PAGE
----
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Canyon Notes

Madera Canyon Doves - 2005

 by Karen McBride

Not long before he left us for higher trails, President Bud Gode of the Friends of Madera Canyon wrote me an e-mail which said, "Karen, I have an idea for one of your columns. I think there are some people who would appreciate knowing the difference between the two common doves in Madera Canyon." And I think he was right. So Bud, this one is for you.

Actually, there are six different species from the pigeon/dove family (Columbidae) that have been seen in Madera Canyon. Two are very small: Inca Dove and Common Ground-Dove. Two are very large: Rock Pigeon (the common pigeon seen all over Tucson) and Band-tailed Pigeon (a large forest bird seen mostly in the highest reaches of the canyon in summer). In this article, we will compare and contrast the two medium-sized doves that are also by far the two most common. Both of these species can be found on the ground under the feeders at the Santa Rita Lodge, and perched in the trees in that area. They are also found in larger numbers in the community of Green Valley.

Arizona’s most common dove, the Mourning Dove, is a pinky-brownish-gray, slender-looking bird about 12" in length, with a long, pointed, white-tipped tail. It is found in nearly every habitat in the state, and often in large numbers, especially around feeding stations. On take-off, the Mourning Dove's wings make a distinctively airy whistling sound, louder than that of other birds. Its call might sound a bit like an owl and may fool you at dusk, but is more mellow and less clipped: Aoo-WUH-o, oo,oo,oo.  It feeds almost entirely on seeds on the ground and will wolf them down, filling its crop quickly, and then will digest them later while resting.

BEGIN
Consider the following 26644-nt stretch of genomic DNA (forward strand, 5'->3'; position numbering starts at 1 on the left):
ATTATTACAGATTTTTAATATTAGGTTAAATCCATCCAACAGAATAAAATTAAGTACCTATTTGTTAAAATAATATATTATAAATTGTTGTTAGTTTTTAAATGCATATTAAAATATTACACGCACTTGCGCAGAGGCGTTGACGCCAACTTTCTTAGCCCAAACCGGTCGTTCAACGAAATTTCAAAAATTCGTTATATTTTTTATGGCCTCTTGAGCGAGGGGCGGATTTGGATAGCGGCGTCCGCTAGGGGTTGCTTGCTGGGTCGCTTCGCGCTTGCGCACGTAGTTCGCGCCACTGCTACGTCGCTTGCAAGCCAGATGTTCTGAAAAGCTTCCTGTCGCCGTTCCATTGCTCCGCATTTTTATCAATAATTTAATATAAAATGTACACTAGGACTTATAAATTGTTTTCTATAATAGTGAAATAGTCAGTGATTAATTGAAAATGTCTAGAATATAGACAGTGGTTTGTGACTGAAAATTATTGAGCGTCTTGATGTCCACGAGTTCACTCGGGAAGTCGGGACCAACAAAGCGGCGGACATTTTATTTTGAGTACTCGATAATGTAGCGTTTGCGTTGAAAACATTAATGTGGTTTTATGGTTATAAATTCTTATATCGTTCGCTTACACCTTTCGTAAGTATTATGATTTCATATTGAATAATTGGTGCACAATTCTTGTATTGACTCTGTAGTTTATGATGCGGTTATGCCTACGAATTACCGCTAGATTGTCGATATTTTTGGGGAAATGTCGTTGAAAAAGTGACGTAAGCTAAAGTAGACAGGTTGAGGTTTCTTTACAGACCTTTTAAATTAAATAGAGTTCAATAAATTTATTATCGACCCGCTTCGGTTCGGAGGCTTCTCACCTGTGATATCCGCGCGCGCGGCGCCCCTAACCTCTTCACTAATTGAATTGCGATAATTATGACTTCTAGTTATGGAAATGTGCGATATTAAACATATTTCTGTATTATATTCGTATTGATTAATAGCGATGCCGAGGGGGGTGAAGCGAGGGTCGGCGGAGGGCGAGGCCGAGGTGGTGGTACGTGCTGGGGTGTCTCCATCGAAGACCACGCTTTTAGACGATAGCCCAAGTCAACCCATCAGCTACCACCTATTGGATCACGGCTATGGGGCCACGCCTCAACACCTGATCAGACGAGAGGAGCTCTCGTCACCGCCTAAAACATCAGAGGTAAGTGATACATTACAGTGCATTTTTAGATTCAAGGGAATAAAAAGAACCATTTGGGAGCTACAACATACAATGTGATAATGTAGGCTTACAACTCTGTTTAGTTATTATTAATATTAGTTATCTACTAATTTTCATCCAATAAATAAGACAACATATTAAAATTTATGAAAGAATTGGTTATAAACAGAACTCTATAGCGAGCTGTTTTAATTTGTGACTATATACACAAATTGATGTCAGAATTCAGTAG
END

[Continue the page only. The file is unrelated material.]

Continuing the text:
Mourning Doves are prolific nesters and may produce up to six broods a year, more than any other native bird. And yet, they haven't learned much from all that nest-building. They raise their young on flimsy piles of short sticks, loosely stacked and easily blown away.  Sometimes I wonder how the eggs make it to hatching!

The other medium-sized dove that usually appears in March and leaves us in September is a larger, bulkier bird called White-winged Dove because of the obvious white patches on each wing when it flies.  These show as white edging along the bottom of the wings when folded. The tail is squared off and tipped with white and its song is distinctive: Auh-WHO-COOKS-FOR-YOU! This visitor loves the fruits and seeds of cactus, the nectar of the cactus flowers, and weed seeds and berries. It may nest in colonies in good feeding areas, but unfortunately its nest isn't much better than the Mourning Dove’s.

Both birds do two pretty unusual things in the bird world. They are among the few who drink by suction with their bills in the water, not lifting their heads to swallow after each mouthful. And, amazingly, they produce "pigeon milk" in their crops to feed their young. This rich mixture of fat and protein is the sole diet of the new hatchlings until they are able to digest seeds and fruit. They are so much a part of our desert environment that I can’t imagine a morning without their songs, and from now on they will remind me of Bud.

Mourning Dove

White-winged Dove

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